FIG. 1 is a perspective view of a section of pipe with an insulation covering according to this invention in place thereon;
FIG. 2 is an enlarged transverse sectional view taken on line 2--2 of FIG. 1, looking in the direction of the arrows; and
FIG. 3 is another perspective view of a section of insulation material hereof prior to application.
Referring to the drawing in more detail a section of pipe to be insulated is shown in FIGS. 1 and 2 and is there identified by reference numeral 10. The pipe 10 is tubular and has an outer surface 12 and an inner surface 14. This pipe is shown by way of illustration only, and it will be understood that different shapes, sizes and forms of materials to be insulated may be covered by appropriate modification of the insulation material.
The insulation assembly 16 hereof comprises a length of compressible insulation material 18 formed of urethane foam, fiber glass, foam glass or other suitable materials. The material 18 has inside and outside surfaces 20, 22, and first and second side edges 24 and 26.
Adhesively or otherwise fixedly secured to the outside surface of the insulation material is a layer 28 of fabric. The fabric layer is preferably water and vapor proof, and is also flame retardant. It may also be anti-corrosive, and provided in different colors or otherwise decorated. One material found suitable for this purpose is reinforced polyvinyl chloride (PVC). The layer 28 of fabric has an interior end 30 coincident with the first side edge 24 of the insulation material, and an exterior end 32 which projects outwardly a substantial distance from the second side edge 26 of the insulation material. The fabric layer 28 has an inner surface 34 and an opposite outer surface 36.
Fixedly secured to the inner surface 34 of the layer 28 and extending along the entire length of the exterior end 32 thereof is a strip of fastening material 38. Such material includes a series of minute hook-like projections extending therefrom, and is adhesively bonded in place. A typical example of material suitable for this purpose is that sold under the trademarks VELSTIK and VELCRO. A single line of nylon stitching 40 extends through the fastening material and through the fabric. This material is also secured as by mastic bond, and may be cut therefore at any necessary location to achieve a proper length for the complete assembly.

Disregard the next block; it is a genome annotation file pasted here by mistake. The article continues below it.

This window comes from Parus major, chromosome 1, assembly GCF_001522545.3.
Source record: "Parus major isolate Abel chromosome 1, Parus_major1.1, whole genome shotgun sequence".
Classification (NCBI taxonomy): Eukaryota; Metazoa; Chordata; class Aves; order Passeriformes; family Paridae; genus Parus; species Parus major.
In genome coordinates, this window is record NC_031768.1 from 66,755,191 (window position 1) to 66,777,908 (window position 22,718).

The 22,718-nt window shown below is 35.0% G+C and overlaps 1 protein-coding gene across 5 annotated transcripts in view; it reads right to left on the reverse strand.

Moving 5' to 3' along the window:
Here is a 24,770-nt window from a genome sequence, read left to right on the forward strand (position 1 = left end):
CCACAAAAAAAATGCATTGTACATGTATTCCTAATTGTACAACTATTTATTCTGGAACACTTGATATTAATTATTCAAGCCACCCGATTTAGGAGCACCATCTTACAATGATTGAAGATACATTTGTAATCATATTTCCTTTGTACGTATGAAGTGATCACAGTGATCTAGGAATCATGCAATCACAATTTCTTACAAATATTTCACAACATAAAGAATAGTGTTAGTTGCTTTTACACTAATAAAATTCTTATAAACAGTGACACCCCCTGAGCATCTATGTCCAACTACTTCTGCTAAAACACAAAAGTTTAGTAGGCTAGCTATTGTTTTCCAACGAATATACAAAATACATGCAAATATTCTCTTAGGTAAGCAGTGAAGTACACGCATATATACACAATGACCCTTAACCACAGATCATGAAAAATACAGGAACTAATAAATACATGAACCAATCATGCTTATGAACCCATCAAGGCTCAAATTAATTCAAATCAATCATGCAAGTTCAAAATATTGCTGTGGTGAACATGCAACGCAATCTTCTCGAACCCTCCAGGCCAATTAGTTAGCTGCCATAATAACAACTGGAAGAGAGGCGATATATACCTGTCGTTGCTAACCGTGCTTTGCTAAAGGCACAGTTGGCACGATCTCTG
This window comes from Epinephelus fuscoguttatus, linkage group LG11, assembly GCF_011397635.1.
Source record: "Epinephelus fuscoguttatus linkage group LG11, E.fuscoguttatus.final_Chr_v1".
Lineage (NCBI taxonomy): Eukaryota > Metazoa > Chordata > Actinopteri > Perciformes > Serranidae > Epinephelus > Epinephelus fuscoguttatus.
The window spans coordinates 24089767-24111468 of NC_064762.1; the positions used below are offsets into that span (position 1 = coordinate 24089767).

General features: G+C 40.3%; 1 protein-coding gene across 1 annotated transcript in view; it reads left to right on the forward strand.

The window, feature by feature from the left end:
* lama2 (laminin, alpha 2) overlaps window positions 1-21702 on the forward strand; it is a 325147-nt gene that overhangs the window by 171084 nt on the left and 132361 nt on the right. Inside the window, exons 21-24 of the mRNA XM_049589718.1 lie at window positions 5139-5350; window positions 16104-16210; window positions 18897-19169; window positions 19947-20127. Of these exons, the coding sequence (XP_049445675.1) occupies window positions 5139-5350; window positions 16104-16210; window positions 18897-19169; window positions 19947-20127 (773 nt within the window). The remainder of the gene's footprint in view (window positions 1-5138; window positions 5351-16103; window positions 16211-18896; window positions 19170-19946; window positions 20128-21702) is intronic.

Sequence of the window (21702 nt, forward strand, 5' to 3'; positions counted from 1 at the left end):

A strip 42 of hirsute or felt-like material is similarly applied as by adhesive and a line of stitching 44 to the fabric. The strip 42 extends on the outer surface of the fabric along the full extent of the interior end thereof.
In the application of the insulation to the pipe, the material 18 is placed with its inside surface 20 against the outer surface 12 of the pipe, and is dimensioned such that the first and second side edges abut one another. This places the exterior end 32 of the fabric layer in overlying relation relative to the interior end 30. The VELCRO fastening means 38 contacts the strip 42 resulting in a self-adhesion and in securing the insulation in place in encircling relation about the pipe 12. It will be observed that this may create compression of the insulation material below the connection point but that the entire assembly is substantially round in appearance.
As indicated above, the fabric layer has full depth color which runs throughout the thickness thereof. This construction permits the user a wide selection of durable colors for the outer jacket of the assembly. A wide selection of colors is very desirable in that it permits the user to color-identify the different pipelines and the like, so that distinction may be made between the lines and determination may be made for lines carrying different substances. Such color-coding is also helpful to distinguish between lines of different temperatures, different pressures or the like and to identify different parts of the same service such as the supply portion and the return lines. Briefly, this construction permits the user to select in advance the colors for each line and thus achieve the final color-coding desired in a single one-step installation procedure instead of following the present two-step practice which requires a separate painting or color-marking operation after the pipe insulation has been installed. Thus, the single-step installation results in the saving of both labor and material and a more durable color-coding.